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Whooping Crane

Grus americana ORDER: GRUIFORMES FAMILY: GRUIDAE

IUCN Conservation Status: Endangered

The tallest bird in North America, the graceful Whooping Crane is an inspirational symbol of conservation. Though this bird remains an endangered species, it has rebounded from a low of just 15 cranes in the 1940s to about 600 today. Its recovery has been thanks to tireless efforts by conservationists, including Operation Migration, a creative program that helps Whooping Cranes learn migratory routes by leading them with an ultralight aircraft.

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At a GlanceHelp

Measurements
Both Sexes
Length
59.1 in
150 cm
Wingspan
90.2 in
229 cm
Weight
211.6–275.1 oz
6000–7800 g
Other Names
  • Grue blanche (French)
  • Grulla blanca (Spanish)

Cool Facts

  • The population of Whooping Cranes has been rising steadily, at about four percent per year. The population reached 100 in 1987, about 250 in early 1995, and 468 by the end of 2004, with 213 in the wild.
  • Whooping Crane recovery efforts involve multiple agencies in the public, private, and nonprofit sector in the United States and Canada. Such efforts include habitat management, captive breeding, and leading birds along migration routes with ultralight aircraft.
  • The trachea (windpipe) of the Whooping Crane coils about 23 cm (9 inches) into its sternum (breast bone) while the bird calls, increasing volume and allowing for variation in pitch.
  • Whooping Cranes are territorial in both summer and winter, living in family groups. Newly paired cranes often locate their first territory near that of their parents.
  • In 1975 in an experimental effort to establish a second migratory wild flock of Whooping Cranes, eggs were transferred to nests of Sandhill Cranes at Gray's Lake National Wildlife Refuge in southeastern Idaho. The Sandhill Crane "foster parents" raised the Whooping Cranes and took them to wintering grounds at Bosque del Apache National Wildlife Refuge in New Mexico. These cross-fostered cranes, however, failed to form pair bonds with each other, pairing instead with Sandhill Cranes, and also suffered high mortality rates. The program was discontinued in 1989 and no Whooping Cranes survive in this population.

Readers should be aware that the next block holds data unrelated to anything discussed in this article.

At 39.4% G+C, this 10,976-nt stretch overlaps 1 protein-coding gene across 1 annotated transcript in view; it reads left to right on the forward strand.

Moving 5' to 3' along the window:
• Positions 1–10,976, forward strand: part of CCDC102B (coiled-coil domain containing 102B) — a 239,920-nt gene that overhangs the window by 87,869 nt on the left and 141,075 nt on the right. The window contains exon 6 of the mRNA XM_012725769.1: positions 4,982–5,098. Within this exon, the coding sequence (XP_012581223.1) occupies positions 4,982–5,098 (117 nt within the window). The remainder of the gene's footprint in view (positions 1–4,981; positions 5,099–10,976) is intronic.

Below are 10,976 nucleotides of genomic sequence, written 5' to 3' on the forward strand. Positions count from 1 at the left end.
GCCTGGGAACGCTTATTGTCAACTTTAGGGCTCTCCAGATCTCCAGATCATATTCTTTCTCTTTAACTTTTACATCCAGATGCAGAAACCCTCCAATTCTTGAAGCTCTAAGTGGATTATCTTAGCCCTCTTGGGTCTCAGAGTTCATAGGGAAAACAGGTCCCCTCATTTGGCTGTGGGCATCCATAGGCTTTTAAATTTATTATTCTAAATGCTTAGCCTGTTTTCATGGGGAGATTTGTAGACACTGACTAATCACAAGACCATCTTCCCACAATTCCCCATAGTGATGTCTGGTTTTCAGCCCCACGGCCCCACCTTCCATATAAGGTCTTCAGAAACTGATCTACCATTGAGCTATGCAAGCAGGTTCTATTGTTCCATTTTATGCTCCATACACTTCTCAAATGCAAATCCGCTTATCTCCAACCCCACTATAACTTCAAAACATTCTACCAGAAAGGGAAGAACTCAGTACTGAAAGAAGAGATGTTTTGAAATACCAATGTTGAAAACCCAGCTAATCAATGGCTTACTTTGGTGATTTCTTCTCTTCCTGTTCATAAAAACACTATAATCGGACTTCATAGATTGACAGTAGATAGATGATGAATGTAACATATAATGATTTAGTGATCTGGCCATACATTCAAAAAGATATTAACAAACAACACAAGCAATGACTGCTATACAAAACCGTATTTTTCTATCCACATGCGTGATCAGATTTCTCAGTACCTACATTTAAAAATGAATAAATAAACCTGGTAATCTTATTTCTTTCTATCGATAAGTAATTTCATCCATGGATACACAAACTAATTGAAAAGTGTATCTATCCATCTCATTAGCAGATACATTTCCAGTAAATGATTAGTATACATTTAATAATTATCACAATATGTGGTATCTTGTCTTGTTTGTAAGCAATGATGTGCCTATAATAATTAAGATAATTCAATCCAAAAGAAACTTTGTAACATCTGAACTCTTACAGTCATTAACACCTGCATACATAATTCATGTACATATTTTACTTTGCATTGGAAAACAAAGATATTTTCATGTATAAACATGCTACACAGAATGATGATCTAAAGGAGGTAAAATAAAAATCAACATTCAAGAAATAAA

Habitat


Marsh

Breeds in freshwater marshes and prairies. Uses grain fields, shallow lakes and lagoons, and saltwater marshes on migration and in winter.

Food


Omnivore

Wide variety of plant and animal matter, including mollusks, crustaceans, insects, fish, frogs, and waste grain.

Nesting

Nesting Facts
Clutch Size
1–3 eggs
Egg Description
Light brown with variable brown blotches.
Condition at Hatching
Covered with down and able to walk and swim soon after hatching. Feed themselves within one day.
Nest Description

Mound of vegetation with shallow depression on top for eggs, placed on ground in marsh.

Nest Placement

Ground

Behavior


Probing

In courtship, Whooping Cranes perform an elaborate dance display with leaps, sweeps, wing flaps, head tosses, and flinging of light objects such as feathers and grass.Feeds on the ground, pecking, probing, and stabbing food with bill.

Conservation

status via IUCN

Endangered

Severely endangered. Reduced to 16 individuals in 1941. Captive breeding established a captive population and efforts have been made to establish additional wild populations in Florida and Wisconsin, neither of which is yet self-sustaining. Probably safe from imminent extinction, but threats remain. Limited habitat, though protected, leaves the birds vulnerable to catastrophic weather events or contaminant spills. Development near wintering sites also poses a concern. Collisions with power lines have killed or injured at least 19 Whooping Cranes since 1956. Two Whooping Cranes were shot by hunters in Kansas in November 2004, mistaken for Sandhill Cranes, a game species. Continued intensive management of habitat, captive breeding and reintroduction programs, and population monitoring will be essential to the well-being of the species.

Credits

Range Map Help

Whooping Crane Range Map
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